Tell us shortly about the vision you had and how that vision led to Ynsect
Ynsect is an innovative company which is specialized in farming insects on a large scale and converting them into different compounds. These compounds, which are mainly proteins and lipids meet the needs of animal feed markets (farmed and domestic animals). Other compounds like chitin are particularly relevant for green chemistry markets. My three associates and I created Ynsect in 2011 because we were convinced that insects are one of the vital building blocks for a more sustainable world food system.
Are mechanization and less human-labor the only recipe for western companies to lower the costs?
In order to access the commodity markets of feed, food and chemicals, a company needs to fulfill 4 points: large volume, competitive price (which are low in commodity area), high-quality&product standardization and performance use. Mechanization is a concrete way to achieve the three first items. It has been the natural trend in all animal production in the last century, leading to cost reduction and development of affordable animal proteins for broad range of consumers. Higher human labor could be relevant in some higher value markets like food with farming cooperative organizations: small farms with collection of insects to be processed in a central area. It is already the case in North East Thailand with crickets produced for human consumption.
Do you think China (and the East in general) will be a rich market for certified/high quality made-in-EU edible insects products?
China is the first fish meal importer in the world, for its domestic shrimp and piglets farming in particular. All ASEAN is also importing large amount of fish meal from South America. There is then clearly a room for high quality insect meal products that could complete the fish meal imports at a competitive price, especially with the constant decrease of fish meal available volumes. It will make even more sense to export EU technologies and know-how at some point in the future, to produce locally for these markets.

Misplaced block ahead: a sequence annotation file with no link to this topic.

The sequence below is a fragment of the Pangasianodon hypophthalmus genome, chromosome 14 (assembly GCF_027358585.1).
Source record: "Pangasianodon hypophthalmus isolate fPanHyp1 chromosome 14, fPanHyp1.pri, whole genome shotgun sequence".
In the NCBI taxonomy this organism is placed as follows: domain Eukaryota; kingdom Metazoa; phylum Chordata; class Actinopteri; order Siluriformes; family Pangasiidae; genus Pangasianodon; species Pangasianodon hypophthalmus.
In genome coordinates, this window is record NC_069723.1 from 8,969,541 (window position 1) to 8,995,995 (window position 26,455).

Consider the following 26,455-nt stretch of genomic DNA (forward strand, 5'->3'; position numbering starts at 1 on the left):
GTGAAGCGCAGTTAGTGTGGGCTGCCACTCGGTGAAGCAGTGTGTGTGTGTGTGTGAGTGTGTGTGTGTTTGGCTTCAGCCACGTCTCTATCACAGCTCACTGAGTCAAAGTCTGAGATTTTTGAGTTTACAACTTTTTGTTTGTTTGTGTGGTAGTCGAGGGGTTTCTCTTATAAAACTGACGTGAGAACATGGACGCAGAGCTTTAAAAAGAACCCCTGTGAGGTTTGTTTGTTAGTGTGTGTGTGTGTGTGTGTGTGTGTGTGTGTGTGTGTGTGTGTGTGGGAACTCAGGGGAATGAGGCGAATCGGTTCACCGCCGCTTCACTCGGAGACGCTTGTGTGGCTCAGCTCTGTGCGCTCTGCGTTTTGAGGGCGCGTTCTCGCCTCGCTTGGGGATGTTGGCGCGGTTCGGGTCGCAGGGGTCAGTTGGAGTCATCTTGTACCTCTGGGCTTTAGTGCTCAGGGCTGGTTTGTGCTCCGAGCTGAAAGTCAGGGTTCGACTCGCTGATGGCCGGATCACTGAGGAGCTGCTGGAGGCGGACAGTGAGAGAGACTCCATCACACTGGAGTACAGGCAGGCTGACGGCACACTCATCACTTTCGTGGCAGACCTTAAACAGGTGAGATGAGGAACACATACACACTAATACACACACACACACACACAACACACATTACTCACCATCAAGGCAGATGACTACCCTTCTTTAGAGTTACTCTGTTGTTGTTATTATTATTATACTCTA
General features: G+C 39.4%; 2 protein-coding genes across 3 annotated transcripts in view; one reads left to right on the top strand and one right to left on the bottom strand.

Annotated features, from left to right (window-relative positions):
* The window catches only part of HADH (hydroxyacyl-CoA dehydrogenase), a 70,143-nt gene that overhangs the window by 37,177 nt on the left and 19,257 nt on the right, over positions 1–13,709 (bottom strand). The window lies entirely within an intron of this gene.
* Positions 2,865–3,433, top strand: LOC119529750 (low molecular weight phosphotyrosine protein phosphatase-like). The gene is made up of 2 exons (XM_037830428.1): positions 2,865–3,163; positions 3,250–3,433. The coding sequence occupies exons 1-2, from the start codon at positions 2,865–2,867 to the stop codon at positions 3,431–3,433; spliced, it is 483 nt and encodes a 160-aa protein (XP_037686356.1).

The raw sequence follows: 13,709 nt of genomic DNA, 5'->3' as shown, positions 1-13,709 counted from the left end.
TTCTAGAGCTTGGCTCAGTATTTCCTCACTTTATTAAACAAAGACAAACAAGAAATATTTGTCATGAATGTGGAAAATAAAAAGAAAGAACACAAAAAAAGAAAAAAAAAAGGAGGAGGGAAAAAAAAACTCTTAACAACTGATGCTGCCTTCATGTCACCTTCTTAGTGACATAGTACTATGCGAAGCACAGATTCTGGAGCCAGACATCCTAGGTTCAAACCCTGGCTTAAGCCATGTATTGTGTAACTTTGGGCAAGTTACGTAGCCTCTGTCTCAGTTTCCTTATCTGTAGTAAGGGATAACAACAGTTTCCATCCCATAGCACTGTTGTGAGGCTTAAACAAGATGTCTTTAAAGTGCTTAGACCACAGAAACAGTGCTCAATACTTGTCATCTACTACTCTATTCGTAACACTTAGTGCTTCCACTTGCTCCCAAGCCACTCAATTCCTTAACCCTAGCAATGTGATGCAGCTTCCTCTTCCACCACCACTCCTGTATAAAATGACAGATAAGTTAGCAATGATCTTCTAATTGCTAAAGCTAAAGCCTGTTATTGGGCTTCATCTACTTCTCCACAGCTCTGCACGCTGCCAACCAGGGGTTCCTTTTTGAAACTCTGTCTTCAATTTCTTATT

As IPIFF President, can you tell us what we can expect –in terms of normative development- from the EU in 2017?
IPIFF has done a tremendous work in the past few months in terms of advocacy and discussion with different EU Institutions. The EU is clearly moving towards an opening of the aquafeed sector for insect meal. It is reasonable to think that the Standing Committee of the 28 Member States will give their green light on the topic within the next few months which should hopefully lead to an opening of this essential market for the insect industry. On the food side, IPIFF is pledging for a transition toward the new Novel Food framework as soon as possible in 2017, instead of waiting January 2018. Entrepreneurs are expected to save time&money as the new framework introduces an EU centralized procedure, which should lead to faster authorization and reduced costs.
Could you give some lines about the new IPIFF task force ?
IPIFF has created a first task force dedicated on Novel Food matters. The main objective of this Task Force is to provide guidance to IPIFF members –i.e. producers of insects for food consumption- in the preparation of applications of insect products for authorization as “novel food”: the objective being to ensure that the content of these applications conforms with the requirements&expectations of EU public Authorities involved in the assessment&authorization process (i.e. the European Commission, the European Food Safety Authority&Member States Authorities) whilst seeking for consistency between EU requirements and the specificities/realities of the insect sector.